Sizing a project is one of the most important things we do and it is often the first thing we need precisely when we have the least amount of information. During a pre-sales meeting the client will usually ask for a "ballpark" figure so that they can understand if the project is feasible. We try to get as much information as possible before we provide a very high-level figure. The approach we take depends on whether the client already has a well defined backlog or if they are expecting us to create the backlog as part of the estimation.
Often we will have a set of requirements either in a big document or user-story format. It is important to understand each one of these requirements - especially those that are quite vague. These vague requirements often result in an explosion of features and will invalidate our estimates. The first thing we do is to break larger requirements/user-stories down into smaller chunks so that all are defined at similar level. We try to insure that the stories satisfy the INVEST criteria. The next step is to further define the scope using assumptions and decisions logged against each story. This work to breakdown user-stories and define their scope is ideally done with the client. At the very least, we walkthrough the whole backlog with the client so that they fully understand the stories and the factors that may impact scope.
Our estimates are based on well understood scope but we also recognise that the scope will change and evolve throughout the duration of the project. Clients generally have a budget agreed and our goal is to provide them with a viable product within that budget. We understand that the viable product may change during the development and the client may want to bring new stories in. We constantly refine our estimates to ensure that the client always understands that the the lowest priority stories may need to be dropped with the introduction of new stories. If the client wishes to keep the lowest priority stories as well then we renegotiate the budget/time for the project. We never negotiate on quality, our craftsmen hone their skills so that quality does not incur any additional cost.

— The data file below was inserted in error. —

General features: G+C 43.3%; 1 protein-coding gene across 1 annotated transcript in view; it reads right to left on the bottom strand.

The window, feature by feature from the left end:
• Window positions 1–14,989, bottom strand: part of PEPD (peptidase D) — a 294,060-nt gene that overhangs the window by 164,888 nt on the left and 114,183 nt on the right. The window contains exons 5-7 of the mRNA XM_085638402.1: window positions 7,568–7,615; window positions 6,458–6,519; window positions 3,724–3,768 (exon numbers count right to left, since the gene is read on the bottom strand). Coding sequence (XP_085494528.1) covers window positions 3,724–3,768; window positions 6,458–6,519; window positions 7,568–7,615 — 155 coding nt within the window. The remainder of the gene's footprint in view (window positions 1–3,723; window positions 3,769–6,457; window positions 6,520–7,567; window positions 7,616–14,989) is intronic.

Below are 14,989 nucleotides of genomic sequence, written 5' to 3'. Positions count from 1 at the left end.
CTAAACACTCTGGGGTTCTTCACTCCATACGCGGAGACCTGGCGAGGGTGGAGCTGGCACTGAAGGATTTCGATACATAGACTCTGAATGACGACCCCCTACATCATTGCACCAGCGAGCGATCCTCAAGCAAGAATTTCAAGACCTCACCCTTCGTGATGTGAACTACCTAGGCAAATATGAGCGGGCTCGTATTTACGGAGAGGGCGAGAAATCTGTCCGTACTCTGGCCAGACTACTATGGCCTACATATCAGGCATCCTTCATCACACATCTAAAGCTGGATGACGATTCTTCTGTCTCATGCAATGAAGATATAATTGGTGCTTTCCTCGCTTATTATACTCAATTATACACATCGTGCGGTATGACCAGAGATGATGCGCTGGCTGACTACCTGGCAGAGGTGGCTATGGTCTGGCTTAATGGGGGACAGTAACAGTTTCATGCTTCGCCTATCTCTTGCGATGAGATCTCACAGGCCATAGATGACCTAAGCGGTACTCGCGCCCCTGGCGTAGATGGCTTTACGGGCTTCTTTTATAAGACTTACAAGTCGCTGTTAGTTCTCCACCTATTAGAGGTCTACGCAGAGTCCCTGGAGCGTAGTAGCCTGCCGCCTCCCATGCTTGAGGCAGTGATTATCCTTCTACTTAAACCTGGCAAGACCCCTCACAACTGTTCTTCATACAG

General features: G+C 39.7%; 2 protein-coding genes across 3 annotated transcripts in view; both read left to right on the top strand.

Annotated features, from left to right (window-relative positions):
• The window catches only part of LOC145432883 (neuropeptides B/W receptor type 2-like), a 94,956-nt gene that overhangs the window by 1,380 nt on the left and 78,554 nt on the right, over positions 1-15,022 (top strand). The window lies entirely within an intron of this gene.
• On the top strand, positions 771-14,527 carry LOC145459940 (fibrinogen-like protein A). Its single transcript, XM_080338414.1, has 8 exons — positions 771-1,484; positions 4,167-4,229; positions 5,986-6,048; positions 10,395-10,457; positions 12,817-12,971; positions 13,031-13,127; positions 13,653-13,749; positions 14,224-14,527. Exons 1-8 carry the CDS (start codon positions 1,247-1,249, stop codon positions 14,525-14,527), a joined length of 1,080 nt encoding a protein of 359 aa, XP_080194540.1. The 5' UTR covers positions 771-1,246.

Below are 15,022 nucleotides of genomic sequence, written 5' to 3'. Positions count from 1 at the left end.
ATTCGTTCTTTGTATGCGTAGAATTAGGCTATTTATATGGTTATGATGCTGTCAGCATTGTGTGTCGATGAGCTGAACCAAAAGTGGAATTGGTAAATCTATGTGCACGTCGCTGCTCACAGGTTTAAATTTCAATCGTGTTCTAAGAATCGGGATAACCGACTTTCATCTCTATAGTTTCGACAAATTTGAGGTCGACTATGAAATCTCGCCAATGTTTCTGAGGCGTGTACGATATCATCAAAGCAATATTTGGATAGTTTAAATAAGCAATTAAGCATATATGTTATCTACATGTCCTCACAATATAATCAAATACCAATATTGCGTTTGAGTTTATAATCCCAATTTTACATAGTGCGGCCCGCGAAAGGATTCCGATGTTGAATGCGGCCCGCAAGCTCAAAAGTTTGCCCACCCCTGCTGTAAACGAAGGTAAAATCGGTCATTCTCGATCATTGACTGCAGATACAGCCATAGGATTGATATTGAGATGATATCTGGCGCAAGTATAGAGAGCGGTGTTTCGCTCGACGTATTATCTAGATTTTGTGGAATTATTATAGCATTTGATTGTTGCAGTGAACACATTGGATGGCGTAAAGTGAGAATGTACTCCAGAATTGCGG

During estimation we will employ other techniques to better understand the viable product. We create user journeys and mockups where appropriate to make our discussion with the client more productive. We also define the technology stack and high-level architecture to better understand the extent of the work. Again we do understand that these are initial designs are are subject to change.
Non-functional requirements are always included during sizing. These are factored in the same backlog and treated like other stories.
If the client does not have a well defined set of requirements then we come-up with a product backlog before we apply the above techniques to size the project. Our preferred technique is to use Impact Mapping. This allows us to drill down into the features from a clear goal that the client wants to achieve. Documenting assumptions, decisions, risks, issues and dependencies (ADRID)